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Disney’s big opportunity: the cord-cutters, cord-nevers, and cord-laters

February 4, 2015, 8:14 PM UTC
Key Speakers At The 2014 Milken Conference
Robert "Bob" Iger, chairman and chief executive officer of The Walt Disney Co., speaks at the annual Milken Institute Global Conference in Beverly Hills, California, U.S., on Monday, April 28, 2014. The conference brings together hundreds of chief executive officers, senior government officials and leading figures in the global capital markets for discussions on social, political and economic challenges. Photographer: Patrick T. Fallon/Bloomberg via Getty Images
Photograph by Patrick T. Fallon — Bloomberg via Getty Images

There’s no question that the hit movie Frozen is one of the biggest successes in Walt Disney history. As CEO Bob Iger said on the company’s earnings call Tuesday, “a full year after its release we’re seeing the true impact of Frozen across our entire company.”

But Iger also spent a lot of time answering questions on a much more uncertain topic: What to do about all those Millennials who aren’t watching “traditional” TV? You’ve heard of cord-cutters? Well, how about cord-nevers and their distant (and possibly mythical) cousins, the cord-laters?

Allow me to explain: We all know that an increasing number of people are watching shows outside of traditional cable TV bundles, whether it’s on YouTube (GOOG) or Netflix (NFLZ) or Amazon (AMZN) or Hulu. That’s especially true when it comes to younger viewers. Nearly a quarter of 18- to 34-year-olds say they don’t subscribe to pay TV, according to recent data from comScore (SCOR). Out of this group, more than half of them have cut the cord—cancelled their cable TV subscriptions—while the rest never had a cord to begin with. These are the aforementioned cord-nevers. As for the cord-laters, these are young people who don’t currently pay for cable TV but who might do so in the future—you know, when they get married, have kids, and settle down.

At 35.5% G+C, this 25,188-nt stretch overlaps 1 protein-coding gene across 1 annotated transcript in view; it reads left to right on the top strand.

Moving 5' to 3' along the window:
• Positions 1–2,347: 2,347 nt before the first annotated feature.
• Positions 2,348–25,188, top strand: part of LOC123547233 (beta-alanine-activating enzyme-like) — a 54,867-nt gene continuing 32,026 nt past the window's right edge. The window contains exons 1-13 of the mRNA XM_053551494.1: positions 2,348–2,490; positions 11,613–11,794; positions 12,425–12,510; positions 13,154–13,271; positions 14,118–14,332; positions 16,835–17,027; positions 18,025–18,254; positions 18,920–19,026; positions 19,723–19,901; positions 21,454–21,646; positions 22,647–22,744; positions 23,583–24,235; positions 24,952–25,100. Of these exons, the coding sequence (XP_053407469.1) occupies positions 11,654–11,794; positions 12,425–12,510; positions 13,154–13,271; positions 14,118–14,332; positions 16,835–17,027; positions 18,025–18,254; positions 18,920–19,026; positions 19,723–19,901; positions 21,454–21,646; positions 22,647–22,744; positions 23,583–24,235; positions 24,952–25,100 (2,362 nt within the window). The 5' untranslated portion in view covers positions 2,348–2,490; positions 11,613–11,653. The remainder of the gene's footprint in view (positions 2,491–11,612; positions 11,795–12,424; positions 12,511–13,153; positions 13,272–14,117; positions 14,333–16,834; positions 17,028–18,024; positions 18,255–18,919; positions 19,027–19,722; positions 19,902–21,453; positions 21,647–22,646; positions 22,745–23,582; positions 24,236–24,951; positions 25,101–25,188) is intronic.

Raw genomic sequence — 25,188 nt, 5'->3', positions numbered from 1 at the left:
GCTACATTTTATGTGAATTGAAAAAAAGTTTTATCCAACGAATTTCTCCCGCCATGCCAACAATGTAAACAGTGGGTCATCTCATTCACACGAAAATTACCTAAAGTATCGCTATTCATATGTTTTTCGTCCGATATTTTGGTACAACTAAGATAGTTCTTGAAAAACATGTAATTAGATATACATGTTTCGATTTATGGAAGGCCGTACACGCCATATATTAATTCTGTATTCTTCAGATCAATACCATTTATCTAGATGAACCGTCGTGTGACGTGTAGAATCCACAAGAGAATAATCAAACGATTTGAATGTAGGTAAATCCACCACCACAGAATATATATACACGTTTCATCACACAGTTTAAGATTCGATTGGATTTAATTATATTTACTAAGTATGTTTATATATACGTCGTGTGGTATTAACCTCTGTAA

Iger called out all three of these sub-categories on his call with investors. And he made sure to, yet again, carefully say that while he is interested in providing programming directly to these anti-corders (yes, I’m making up another term), the traditional bundle remains incredibly valuable to Disney and its various brands, especially ESPN. At the same time, Iger seemed more open about experimenting outside of the bundle with various Disney properties. He also talked at length about the opportunity Disney has to monetize a relationship with no middleman.

Here is one of the most interesting tidbits out of the earnings call, straight from Iger’s mouth: “There is definitely an opportunity, not just for ESPN, but for other Disney brands, to ultimately put product in the marketplace that reaches consumers directly.”

What he’s talking about is someday creating a Disney-branded video streaming service. Or channels that would stream Marvel comic shows or Star Wars. He drew the line at – at least for now – removing ESPN from Disney’s bundle of cable channels and making it exclusively online. If in the future it makes more financial sense, then he’ll consider it.

“But we think if we were to do that now it would be somewhat precipitous of us,” Iger said.

Iger has a history of making bold bets on new technologies and new ways of reaching consumers. But Disney hasn’t been the fastest mover when it comes to sidestepping the cable bundle. Why? Its biggest moneymaker is the unit that runs ESPN, which relies on the traditional cable bundle model, so it makes sense that Iger is treading lightly. At the same time, he clearly sees the opportunity for Disney to reach those cord cutters, nevers, and laters in a more direct way. Given the company’s reach—from Frozen to live sports—there’s little doubt that opportunity could be massive.

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